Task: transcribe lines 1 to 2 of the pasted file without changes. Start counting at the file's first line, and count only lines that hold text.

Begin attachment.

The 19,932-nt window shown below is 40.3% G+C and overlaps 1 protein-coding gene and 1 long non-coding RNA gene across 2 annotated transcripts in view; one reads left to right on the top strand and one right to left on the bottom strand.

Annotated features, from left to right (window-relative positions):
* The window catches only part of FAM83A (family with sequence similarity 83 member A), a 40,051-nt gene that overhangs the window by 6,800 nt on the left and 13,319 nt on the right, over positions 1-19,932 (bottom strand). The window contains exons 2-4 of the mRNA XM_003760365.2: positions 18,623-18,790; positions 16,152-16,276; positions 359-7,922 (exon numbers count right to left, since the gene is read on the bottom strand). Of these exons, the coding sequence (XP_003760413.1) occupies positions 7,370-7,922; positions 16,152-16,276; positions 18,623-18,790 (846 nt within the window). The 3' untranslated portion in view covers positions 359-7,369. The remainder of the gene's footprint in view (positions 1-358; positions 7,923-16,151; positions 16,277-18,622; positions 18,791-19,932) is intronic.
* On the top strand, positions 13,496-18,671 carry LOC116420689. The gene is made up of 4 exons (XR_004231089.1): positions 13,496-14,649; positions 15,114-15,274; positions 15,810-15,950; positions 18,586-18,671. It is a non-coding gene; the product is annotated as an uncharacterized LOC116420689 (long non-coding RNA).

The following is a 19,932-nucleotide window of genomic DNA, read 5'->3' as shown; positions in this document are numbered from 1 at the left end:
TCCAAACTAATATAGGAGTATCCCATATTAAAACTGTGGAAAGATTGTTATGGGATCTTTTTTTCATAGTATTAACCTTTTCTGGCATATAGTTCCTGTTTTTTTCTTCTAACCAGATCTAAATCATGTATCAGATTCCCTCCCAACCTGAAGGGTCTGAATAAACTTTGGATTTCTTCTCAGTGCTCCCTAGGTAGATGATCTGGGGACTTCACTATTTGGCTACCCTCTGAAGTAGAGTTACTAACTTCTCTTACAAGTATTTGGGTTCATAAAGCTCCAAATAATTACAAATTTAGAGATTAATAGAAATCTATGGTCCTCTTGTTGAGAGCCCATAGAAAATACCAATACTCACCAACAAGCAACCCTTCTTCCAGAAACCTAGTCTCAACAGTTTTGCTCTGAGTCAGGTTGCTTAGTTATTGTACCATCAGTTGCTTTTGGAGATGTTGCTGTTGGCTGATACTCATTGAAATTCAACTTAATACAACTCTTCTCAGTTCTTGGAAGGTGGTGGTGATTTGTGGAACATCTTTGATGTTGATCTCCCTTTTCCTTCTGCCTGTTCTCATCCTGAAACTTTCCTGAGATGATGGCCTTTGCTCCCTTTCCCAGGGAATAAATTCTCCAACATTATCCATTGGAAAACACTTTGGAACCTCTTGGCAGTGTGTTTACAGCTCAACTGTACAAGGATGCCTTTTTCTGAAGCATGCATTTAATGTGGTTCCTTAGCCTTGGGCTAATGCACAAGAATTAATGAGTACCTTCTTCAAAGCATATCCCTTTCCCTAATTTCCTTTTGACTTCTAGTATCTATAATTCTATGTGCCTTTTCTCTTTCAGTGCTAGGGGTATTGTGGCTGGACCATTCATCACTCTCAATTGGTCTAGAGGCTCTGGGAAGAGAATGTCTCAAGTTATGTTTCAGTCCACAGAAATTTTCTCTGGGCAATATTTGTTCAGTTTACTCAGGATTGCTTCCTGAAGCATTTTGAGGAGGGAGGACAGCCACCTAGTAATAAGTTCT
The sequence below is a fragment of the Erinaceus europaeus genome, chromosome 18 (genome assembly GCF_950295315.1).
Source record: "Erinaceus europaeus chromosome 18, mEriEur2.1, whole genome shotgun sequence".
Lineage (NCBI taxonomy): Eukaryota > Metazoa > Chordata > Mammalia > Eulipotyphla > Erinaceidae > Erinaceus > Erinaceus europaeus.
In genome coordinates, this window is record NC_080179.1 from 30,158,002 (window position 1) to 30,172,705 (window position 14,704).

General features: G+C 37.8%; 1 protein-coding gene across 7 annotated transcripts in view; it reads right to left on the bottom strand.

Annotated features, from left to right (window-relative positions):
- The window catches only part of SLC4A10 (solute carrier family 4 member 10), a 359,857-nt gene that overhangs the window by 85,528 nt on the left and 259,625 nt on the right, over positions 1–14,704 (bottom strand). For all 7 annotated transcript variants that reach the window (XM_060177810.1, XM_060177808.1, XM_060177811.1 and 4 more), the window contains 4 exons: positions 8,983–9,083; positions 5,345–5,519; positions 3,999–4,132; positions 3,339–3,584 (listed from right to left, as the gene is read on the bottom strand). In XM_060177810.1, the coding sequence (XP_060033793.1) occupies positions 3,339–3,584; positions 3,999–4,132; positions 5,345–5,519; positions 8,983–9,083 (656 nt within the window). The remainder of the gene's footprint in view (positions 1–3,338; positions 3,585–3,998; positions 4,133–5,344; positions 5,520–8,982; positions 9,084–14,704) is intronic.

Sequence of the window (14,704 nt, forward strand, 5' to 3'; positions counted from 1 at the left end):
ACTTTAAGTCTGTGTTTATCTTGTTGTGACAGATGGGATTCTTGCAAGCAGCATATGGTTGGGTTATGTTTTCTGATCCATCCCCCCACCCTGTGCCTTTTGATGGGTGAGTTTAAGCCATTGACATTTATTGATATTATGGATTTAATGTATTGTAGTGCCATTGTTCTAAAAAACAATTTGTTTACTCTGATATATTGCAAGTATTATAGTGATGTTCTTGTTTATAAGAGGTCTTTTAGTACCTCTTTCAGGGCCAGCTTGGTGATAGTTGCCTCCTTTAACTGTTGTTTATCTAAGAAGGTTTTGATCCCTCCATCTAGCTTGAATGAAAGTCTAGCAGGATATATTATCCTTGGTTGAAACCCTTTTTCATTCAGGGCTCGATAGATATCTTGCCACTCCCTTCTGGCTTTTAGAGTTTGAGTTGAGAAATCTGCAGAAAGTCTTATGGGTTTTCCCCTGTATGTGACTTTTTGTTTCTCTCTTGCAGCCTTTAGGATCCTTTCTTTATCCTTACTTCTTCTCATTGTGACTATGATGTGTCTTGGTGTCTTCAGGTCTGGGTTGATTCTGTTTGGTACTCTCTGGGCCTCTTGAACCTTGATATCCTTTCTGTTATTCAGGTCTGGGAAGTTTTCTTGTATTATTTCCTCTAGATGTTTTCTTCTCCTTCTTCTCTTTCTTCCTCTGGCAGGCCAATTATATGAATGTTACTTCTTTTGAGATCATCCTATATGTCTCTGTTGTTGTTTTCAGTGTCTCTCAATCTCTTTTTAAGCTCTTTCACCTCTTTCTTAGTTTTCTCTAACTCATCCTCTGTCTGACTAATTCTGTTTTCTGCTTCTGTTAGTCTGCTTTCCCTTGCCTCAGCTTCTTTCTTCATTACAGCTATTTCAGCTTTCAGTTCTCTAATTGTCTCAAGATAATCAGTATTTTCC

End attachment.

The 19,932-nt window shown below is 40.3% G+C and overlaps 1 protein-coding gene and 1 long non-coding RNA gene across 2 annotated transcripts in view; one reads left to right on the top strand and one right to left on the bottom strand.

Annotated features, from left to right (window-relative positions):